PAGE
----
Mother[up]lode: Monday, Part 2

The clock (analog, with huge numbers and little pointing fingers on the ends of the hands) said it was just past noon, and Louise’s stomach concurred. She sat down with some sweet tea, a ham and cheese sandwich from the pile of lunchboxes the cafeteria sent up twice a week, and a volume of Maya Angelou’s poetry from her bookshelf.

After lunch, she still had time for a bit of a stroll before turning up promptly at 2 in front of Penelope’s door.

“Come on in,” Penelope said, wheeling back with the door in one hand. “You’re still looking pretty chipper.”

“I feel amazing,” Louise said, stepping into the other woman’s flat. Unlike Louise’s simplified living space, Penelope had a living room, a proper-sized kitchen (with low counters for the wheelchair-bound tenant), and a separate bedroom. There were paintings on the walls, several bookshelves, a sprawling technology setup in the living room, and several digital photoscreens on various surfaces around the room. “What a nice space,” she added. Her physician’s eye noticed the two canes leaning against the wall next to the bathroom door, a glucose testing strip that had missed the trashcan, and the huge array of medication and supplement bottles on one counter in the kitchen.

“Thanks,” Penelope said, letting the door swing shut and rolling over to her ancient and admirable square oak pedestal table, where a metal pitcher sweated coolly amidst plates holding molasses cookies and two kinds of fruit pie.

Louise sat in the chair opposite Penelope, who poured lemonade into a pair of slightly crazed red “crystal” plastic tumblers and pushed one over to her guest. Louise sipped and glanced around again, and said, “You’ve got a great apartment.”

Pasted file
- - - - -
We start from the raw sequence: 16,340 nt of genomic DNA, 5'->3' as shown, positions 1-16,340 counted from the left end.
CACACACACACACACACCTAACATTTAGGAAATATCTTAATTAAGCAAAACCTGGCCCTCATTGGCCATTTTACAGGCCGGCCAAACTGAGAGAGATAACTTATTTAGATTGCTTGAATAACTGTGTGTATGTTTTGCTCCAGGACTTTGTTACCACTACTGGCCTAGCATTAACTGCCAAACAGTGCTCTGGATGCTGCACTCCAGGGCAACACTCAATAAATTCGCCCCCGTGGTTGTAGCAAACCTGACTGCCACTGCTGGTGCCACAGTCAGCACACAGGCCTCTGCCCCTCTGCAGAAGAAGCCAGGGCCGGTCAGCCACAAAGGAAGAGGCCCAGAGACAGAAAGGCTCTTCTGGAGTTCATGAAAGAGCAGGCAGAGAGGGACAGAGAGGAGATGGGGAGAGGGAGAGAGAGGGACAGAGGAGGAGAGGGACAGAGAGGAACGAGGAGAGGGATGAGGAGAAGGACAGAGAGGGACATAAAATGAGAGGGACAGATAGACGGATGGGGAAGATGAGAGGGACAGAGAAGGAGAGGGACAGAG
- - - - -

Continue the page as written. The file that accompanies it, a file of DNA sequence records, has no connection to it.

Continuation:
“Costs enough, it ought to be,” Penelope said gruffly. “My kids are great, though,” she added, a little softened, “and when I moved in they got it all set up just the way I told them to.”

Louise gestured at some of the photoscreens. “Is that them?” The nearest featured a striking, dark-skinned woman with iron gray hair in a braided updo who looked like a much younger Penelope, except Louise wasn’t sure she could ever envision Penelope smiling that easily.

“That’s my girl,” Penelope said almost fondly. “Followed in her old lady’s footsteps and all. The boy—” she pointed at another screen, showing a grim-faced middle-aged man with lighter brown skin in an Army officer’s uniform, golden oak leaves on the collar “—went for bossing people around the easy way. You’ve got a niece, I think?”

“Yes,” Louise said, feeling a pang, wondering if her letter had been too much, would raise too much hope, if everything would come crashing down about her ears and go back to the way it had been. “She’s in finance. She’s managed my money for years, the only way an old government employee like me could afford to be in some place like this.”

Penelope nodded, picking up a cookie and breaking it in half. “All right, Louise, we’ve done the little old lady thing. Now tell me how the hell you recognized that logo.”